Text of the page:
Sometimes superhero duos work best not out of their ability to play off one another’s physical strengths, but their shared character traits, even if those traits are often seen obnoxious by any other hero who spends time with them.

When it comes to Spider-Man and Johnny Storm (the Human Torch), they strive on their shared affinity for poorly-timed quips. When these two are in their own respective comics, their jokes are usually shrugged off by anyone who hears them, but when these two are together, it’s almost something out of a Judd Apatow movie. They never stop talking.


Co-created by the legendary writer/artist Barry Windsor-Smith (Conan the Barbarian, Weapon X) Archer and Armstrong have always had a great pedigree behind them from a creative standpoint. But it wasn’t until recently that they’ve really been in the spotlight for broader comic readers.

The relationship between these two is unlike anything in comic books. Archer, a young naïve man who has been raised by monks, and Armstrong, an immortal hedonist who has become jaded over the passing millennia are the most unlikely of duos, but their dynamic blends humor, heartache and hope to make something truly special.


Danny Rand and Luke Cage have one the most memorable partnerships in comic books. Upon their first encounter they got in a fight over a misunderstanding (that old chestnut), but soon worked things out and teamed up to defeat Bushmaster. Their partnership would continue as they formed The Heroes for Hire.

These guys were practically inseparable for most of the '70s and ‘80s. And while they did eventually go their own ways (Luke settling down and Danny doing… well his own thing, sometimes dressed as Daredevil), they would continue their friendship and still team up from time to time.


Some duos are comprised of two superheroes whose names are rarely uttered separately. Such is the case with Cloak and Dagger. While, yes, Cloak and Dagger have their own unique personalities, the reliance that have for one another makes them inseparable both in the comics and in the minds of readers.

Their relationship is unique in that they need each other for survival. Cloak needs to feed of Dagger’s light and Dagger needs Cloak to consume it order to keep their balance and stay alive. It’s as beautiful as it is tragic.


These two became the corner stone of social awareness for DC comics in the '70s. Yes, we realize that sounds strange, but it’s absolutely true. And while this “wokeness” is certainly important in comic history (and the history of both Green Lantern and Green Arrow), it isn’t the only reason this duo is relevant.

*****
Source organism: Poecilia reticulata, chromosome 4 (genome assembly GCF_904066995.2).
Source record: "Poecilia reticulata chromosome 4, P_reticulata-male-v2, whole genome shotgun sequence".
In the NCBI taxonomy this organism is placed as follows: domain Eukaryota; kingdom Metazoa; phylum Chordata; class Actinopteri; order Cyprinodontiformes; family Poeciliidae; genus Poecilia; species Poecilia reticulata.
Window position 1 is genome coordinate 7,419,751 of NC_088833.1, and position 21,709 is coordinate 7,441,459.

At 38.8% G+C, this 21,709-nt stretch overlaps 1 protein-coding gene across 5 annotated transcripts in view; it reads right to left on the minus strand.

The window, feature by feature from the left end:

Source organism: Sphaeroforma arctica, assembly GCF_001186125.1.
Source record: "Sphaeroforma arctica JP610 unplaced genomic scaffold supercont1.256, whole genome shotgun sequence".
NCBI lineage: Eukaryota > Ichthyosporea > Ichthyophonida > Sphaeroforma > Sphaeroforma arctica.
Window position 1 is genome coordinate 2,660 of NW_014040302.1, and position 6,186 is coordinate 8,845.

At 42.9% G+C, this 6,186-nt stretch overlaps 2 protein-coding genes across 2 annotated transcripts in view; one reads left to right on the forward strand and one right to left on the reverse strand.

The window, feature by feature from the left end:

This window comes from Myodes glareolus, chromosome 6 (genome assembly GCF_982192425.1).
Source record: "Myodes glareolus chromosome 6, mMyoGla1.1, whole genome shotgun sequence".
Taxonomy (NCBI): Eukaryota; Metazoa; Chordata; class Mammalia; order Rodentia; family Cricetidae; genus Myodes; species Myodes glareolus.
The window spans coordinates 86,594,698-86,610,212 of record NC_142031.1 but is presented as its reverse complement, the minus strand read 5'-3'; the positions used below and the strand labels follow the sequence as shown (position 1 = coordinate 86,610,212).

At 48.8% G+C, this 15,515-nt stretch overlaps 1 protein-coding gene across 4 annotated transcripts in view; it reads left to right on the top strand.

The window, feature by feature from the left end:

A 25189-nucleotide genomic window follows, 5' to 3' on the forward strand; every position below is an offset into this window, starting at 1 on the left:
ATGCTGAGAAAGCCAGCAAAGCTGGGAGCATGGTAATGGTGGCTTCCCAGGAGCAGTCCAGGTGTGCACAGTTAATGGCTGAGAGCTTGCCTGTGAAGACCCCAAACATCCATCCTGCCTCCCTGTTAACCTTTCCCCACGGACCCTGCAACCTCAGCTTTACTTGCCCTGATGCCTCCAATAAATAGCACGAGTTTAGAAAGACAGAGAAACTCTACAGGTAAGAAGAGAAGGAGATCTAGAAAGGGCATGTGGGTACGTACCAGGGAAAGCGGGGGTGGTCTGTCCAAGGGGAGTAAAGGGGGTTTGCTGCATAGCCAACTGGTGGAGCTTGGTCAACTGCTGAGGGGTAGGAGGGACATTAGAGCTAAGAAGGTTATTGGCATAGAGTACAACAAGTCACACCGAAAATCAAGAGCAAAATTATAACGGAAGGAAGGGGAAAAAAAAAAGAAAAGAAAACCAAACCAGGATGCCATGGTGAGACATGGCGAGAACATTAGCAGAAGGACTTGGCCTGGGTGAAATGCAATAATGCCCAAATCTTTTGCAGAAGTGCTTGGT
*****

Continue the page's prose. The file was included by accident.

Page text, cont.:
These two are the closest to having a bickering married couple as a superhero duo without the matrimony as you can get. They constantly balance one another out and often tackle situations in disparate ways. The fact they are both arrogant hotheads exacerbates matters.


Best friends often rip on one another in an act to show affection. Yes, it’s a counter-intuitive facet of human relationships, but it so common place it’s hard to refute it as a natural part of friendship. Sadly, more often than not, one person becomes the butt of a lot of jokes.

However, if that person can take it and dish right back, the dynamic between them makes for comedy gold. Booster Gold and Blue Beetle have this kind of relationship. These guys are great and we’ve happy nothing (not even passing) can keep them apart.


People often cite The Joker as Harley Quinn’s greatest love, but a close second is Poison Ivy. These two are amazing at bringing out the best in each other (for what that’s worth in a couple of villains). Their relationship stems all the way back from Batman: The Animated Series and continues to grow.

Harley and Ivy challenge each other in a way only close friends can. Ivy is quick to point out the dangers of Harley’s obsession with Mr. J while Harley gets Ivy out of her comfort zone to try new things. They might be comics’ premier BFFs.


What’s better than a sarcastic crack shot archer who runs headlong into any dangerous situation? Two sarcastic crack shot archers who run headlong into any dangerous situation. And no, we aren’t talking about Green Arrow and Speedy. The quiver-obsesses superhero duo we love is made up of Kate Bishop and Clint Barton (or Hawkeye and…well, Hawkeye).

The relationship between these two is fantastic. Their banter is always snippy and hilarious in the way there seems to be a debate about who the real Hawkeye is. And while they don’t get enough time on page together, when they do, it’s electric.


Samuel Wilson has been Steve Rogers's wing man (pun totally intended) since 1969. They are best friends and together they worked as a team to help better the lives of poorer neighborhoods in New York City, fighting crime and making the streets safe. Despite the smaller scope, this task somehow seems larger than facing an intergalactic cosmic threat.

Both Falcon and Captain America come from poor New York neighborhoods and there’s something special about superheroes giving back to where they came from.